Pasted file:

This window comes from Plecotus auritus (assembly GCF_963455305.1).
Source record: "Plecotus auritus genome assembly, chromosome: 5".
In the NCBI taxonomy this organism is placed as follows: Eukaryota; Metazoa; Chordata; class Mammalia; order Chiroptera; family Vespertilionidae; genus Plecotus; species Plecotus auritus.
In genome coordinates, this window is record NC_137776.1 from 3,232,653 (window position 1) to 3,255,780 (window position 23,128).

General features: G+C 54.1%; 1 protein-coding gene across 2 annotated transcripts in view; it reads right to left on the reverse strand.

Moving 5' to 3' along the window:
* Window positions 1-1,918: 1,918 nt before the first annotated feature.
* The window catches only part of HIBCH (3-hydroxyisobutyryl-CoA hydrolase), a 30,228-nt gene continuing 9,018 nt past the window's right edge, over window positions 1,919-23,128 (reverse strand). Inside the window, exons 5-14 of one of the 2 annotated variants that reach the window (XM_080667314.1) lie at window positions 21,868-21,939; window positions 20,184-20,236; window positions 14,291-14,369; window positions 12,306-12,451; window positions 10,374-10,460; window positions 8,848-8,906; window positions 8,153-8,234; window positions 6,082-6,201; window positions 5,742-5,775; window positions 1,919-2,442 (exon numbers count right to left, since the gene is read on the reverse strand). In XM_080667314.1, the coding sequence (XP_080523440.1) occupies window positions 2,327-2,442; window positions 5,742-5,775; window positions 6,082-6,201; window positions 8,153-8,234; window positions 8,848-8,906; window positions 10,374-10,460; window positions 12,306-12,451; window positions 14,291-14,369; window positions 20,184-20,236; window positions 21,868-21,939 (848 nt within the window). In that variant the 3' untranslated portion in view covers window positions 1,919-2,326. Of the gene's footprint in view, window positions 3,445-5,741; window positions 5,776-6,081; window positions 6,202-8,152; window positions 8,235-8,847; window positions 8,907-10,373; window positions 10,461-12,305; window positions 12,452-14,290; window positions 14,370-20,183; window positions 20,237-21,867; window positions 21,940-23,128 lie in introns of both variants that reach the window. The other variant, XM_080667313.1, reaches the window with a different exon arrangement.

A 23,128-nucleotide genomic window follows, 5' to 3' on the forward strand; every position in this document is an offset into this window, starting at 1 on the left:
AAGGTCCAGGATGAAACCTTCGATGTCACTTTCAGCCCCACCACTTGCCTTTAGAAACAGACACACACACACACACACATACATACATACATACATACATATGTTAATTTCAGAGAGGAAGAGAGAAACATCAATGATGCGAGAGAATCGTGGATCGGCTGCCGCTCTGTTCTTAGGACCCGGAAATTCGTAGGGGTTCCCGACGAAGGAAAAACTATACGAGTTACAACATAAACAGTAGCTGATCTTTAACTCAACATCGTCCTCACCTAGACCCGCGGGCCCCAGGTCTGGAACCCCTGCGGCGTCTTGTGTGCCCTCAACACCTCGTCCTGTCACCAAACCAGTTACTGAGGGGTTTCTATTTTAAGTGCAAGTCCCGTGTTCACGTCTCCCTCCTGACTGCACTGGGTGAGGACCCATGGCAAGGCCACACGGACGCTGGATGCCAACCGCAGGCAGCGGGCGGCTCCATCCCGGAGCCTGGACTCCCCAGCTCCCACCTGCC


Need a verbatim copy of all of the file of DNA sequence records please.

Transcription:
This window comes from Plecotus auritus (assembly GCF_963455305.1).
Source record: "Plecotus auritus genome assembly, chromosome: 5".
In the NCBI taxonomy this organism is placed as follows: Eukaryota; Metazoa; Chordata; class Mammalia; order Chiroptera; family Vespertilionidae; genus Plecotus; species Plecotus auritus.
In genome coordinates, this window is record NC_137776.1 from 3,232,653 (window position 1) to 3,255,780 (window position 23,128).

General features: G+C 54.1%; 1 protein-coding gene across 2 annotated transcripts in view; it reads right to left on the reverse strand.

Moving 5' to 3' along the window:
* Window positions 1-1,918: 1,918 nt before the first annotated feature.
* The window catches only part of HIBCH (3-hydroxyisobutyryl-CoA hydrolase), a 30,228-nt gene continuing 9,018 nt past the window's right edge, over window positions 1,919-23,128 (reverse strand). Inside the window, exons 5-14 of one of the 2 annotated variants that reach the window (XM_080667314.1) lie at window positions 21,868-21,939; window positions 20,184-20,236; window positions 14,291-14,369; window positions 12,306-12,451; window positions 10,374-10,460; window positions 8,848-8,906; window positions 8,153-8,234; window positions 6,082-6,201; window positions 5,742-5,775; window positions 1,919-2,442 (exon numbers count right to left, since the gene is read on the reverse strand). In XM_080667314.1, the coding sequence (XP_080523440.1) occupies window positions 2,327-2,442; window positions 5,742-5,775; window positions 6,082-6,201; window positions 8,153-8,234; window positions 8,848-8,906; window positions 10,374-10,460; window positions 12,306-12,451; window positions 14,291-14,369; window positions 20,184-20,236; window positions 21,868-21,939 (848 nt within the window). In that variant the 3' untranslated portion in view covers window positions 1,919-2,326. Of the gene's footprint in view, window positions 3,445-5,741; window positions 5,776-6,081; window positions 6,202-8,152; window positions 8,235-8,847; window positions 8,907-10,373; window positions 10,461-12,305; window positions 12,452-14,290; window positions 14,370-20,183; window positions 20,237-21,867; window positions 21,940-23,128 lie in introns of both variants that reach the window. The other variant, XM_080667313.1, reaches the window with a different exon arrangement.

A 23,128-nucleotide genomic window follows, 5' to 3' on the forward strand; every position in this document is an offset into this window, starting at 1 on the left:
AAGGTCCAGGATGAAACCTTCGATGTCACTTTCAGCCCCACCACTTGCCTTTAGAAACAGACACACACACACACACACATACATACATACATACATACATATGTTAATTTCAGAGAGGAAGAGAGAAACATCAATGATGCGAGAGAATCGTGGATCGGCTGCCGCTCTGTTCTTAGGACCCGGAAATTCGTAGGGGTTCCCGACGAAGGAAAAACTATACGAGTTACAACATAAACAGTAGCTGATCTTTAACTCAACATCGTCCTCACCTAGACCCGCGGGCCCCAGGTCTGGAACCCCTGCGGCGTCTTGTGTGCCCTCAACACCTCGTCCTGTCACCAAACCAGTTACTGAGGGGTTTCTATTTTAAGTGCAAGTCCCGTGTTCACGTCTCCCTCCTGACTGCACTGGGTGAGGACCCATGGCAAGGCCACACGGACGCTGGATGCCAACCGCAGGCAGCGGGCGGCTCCATCCCGGAGCCTGGACTCCCCAGCTCCCACCTGCC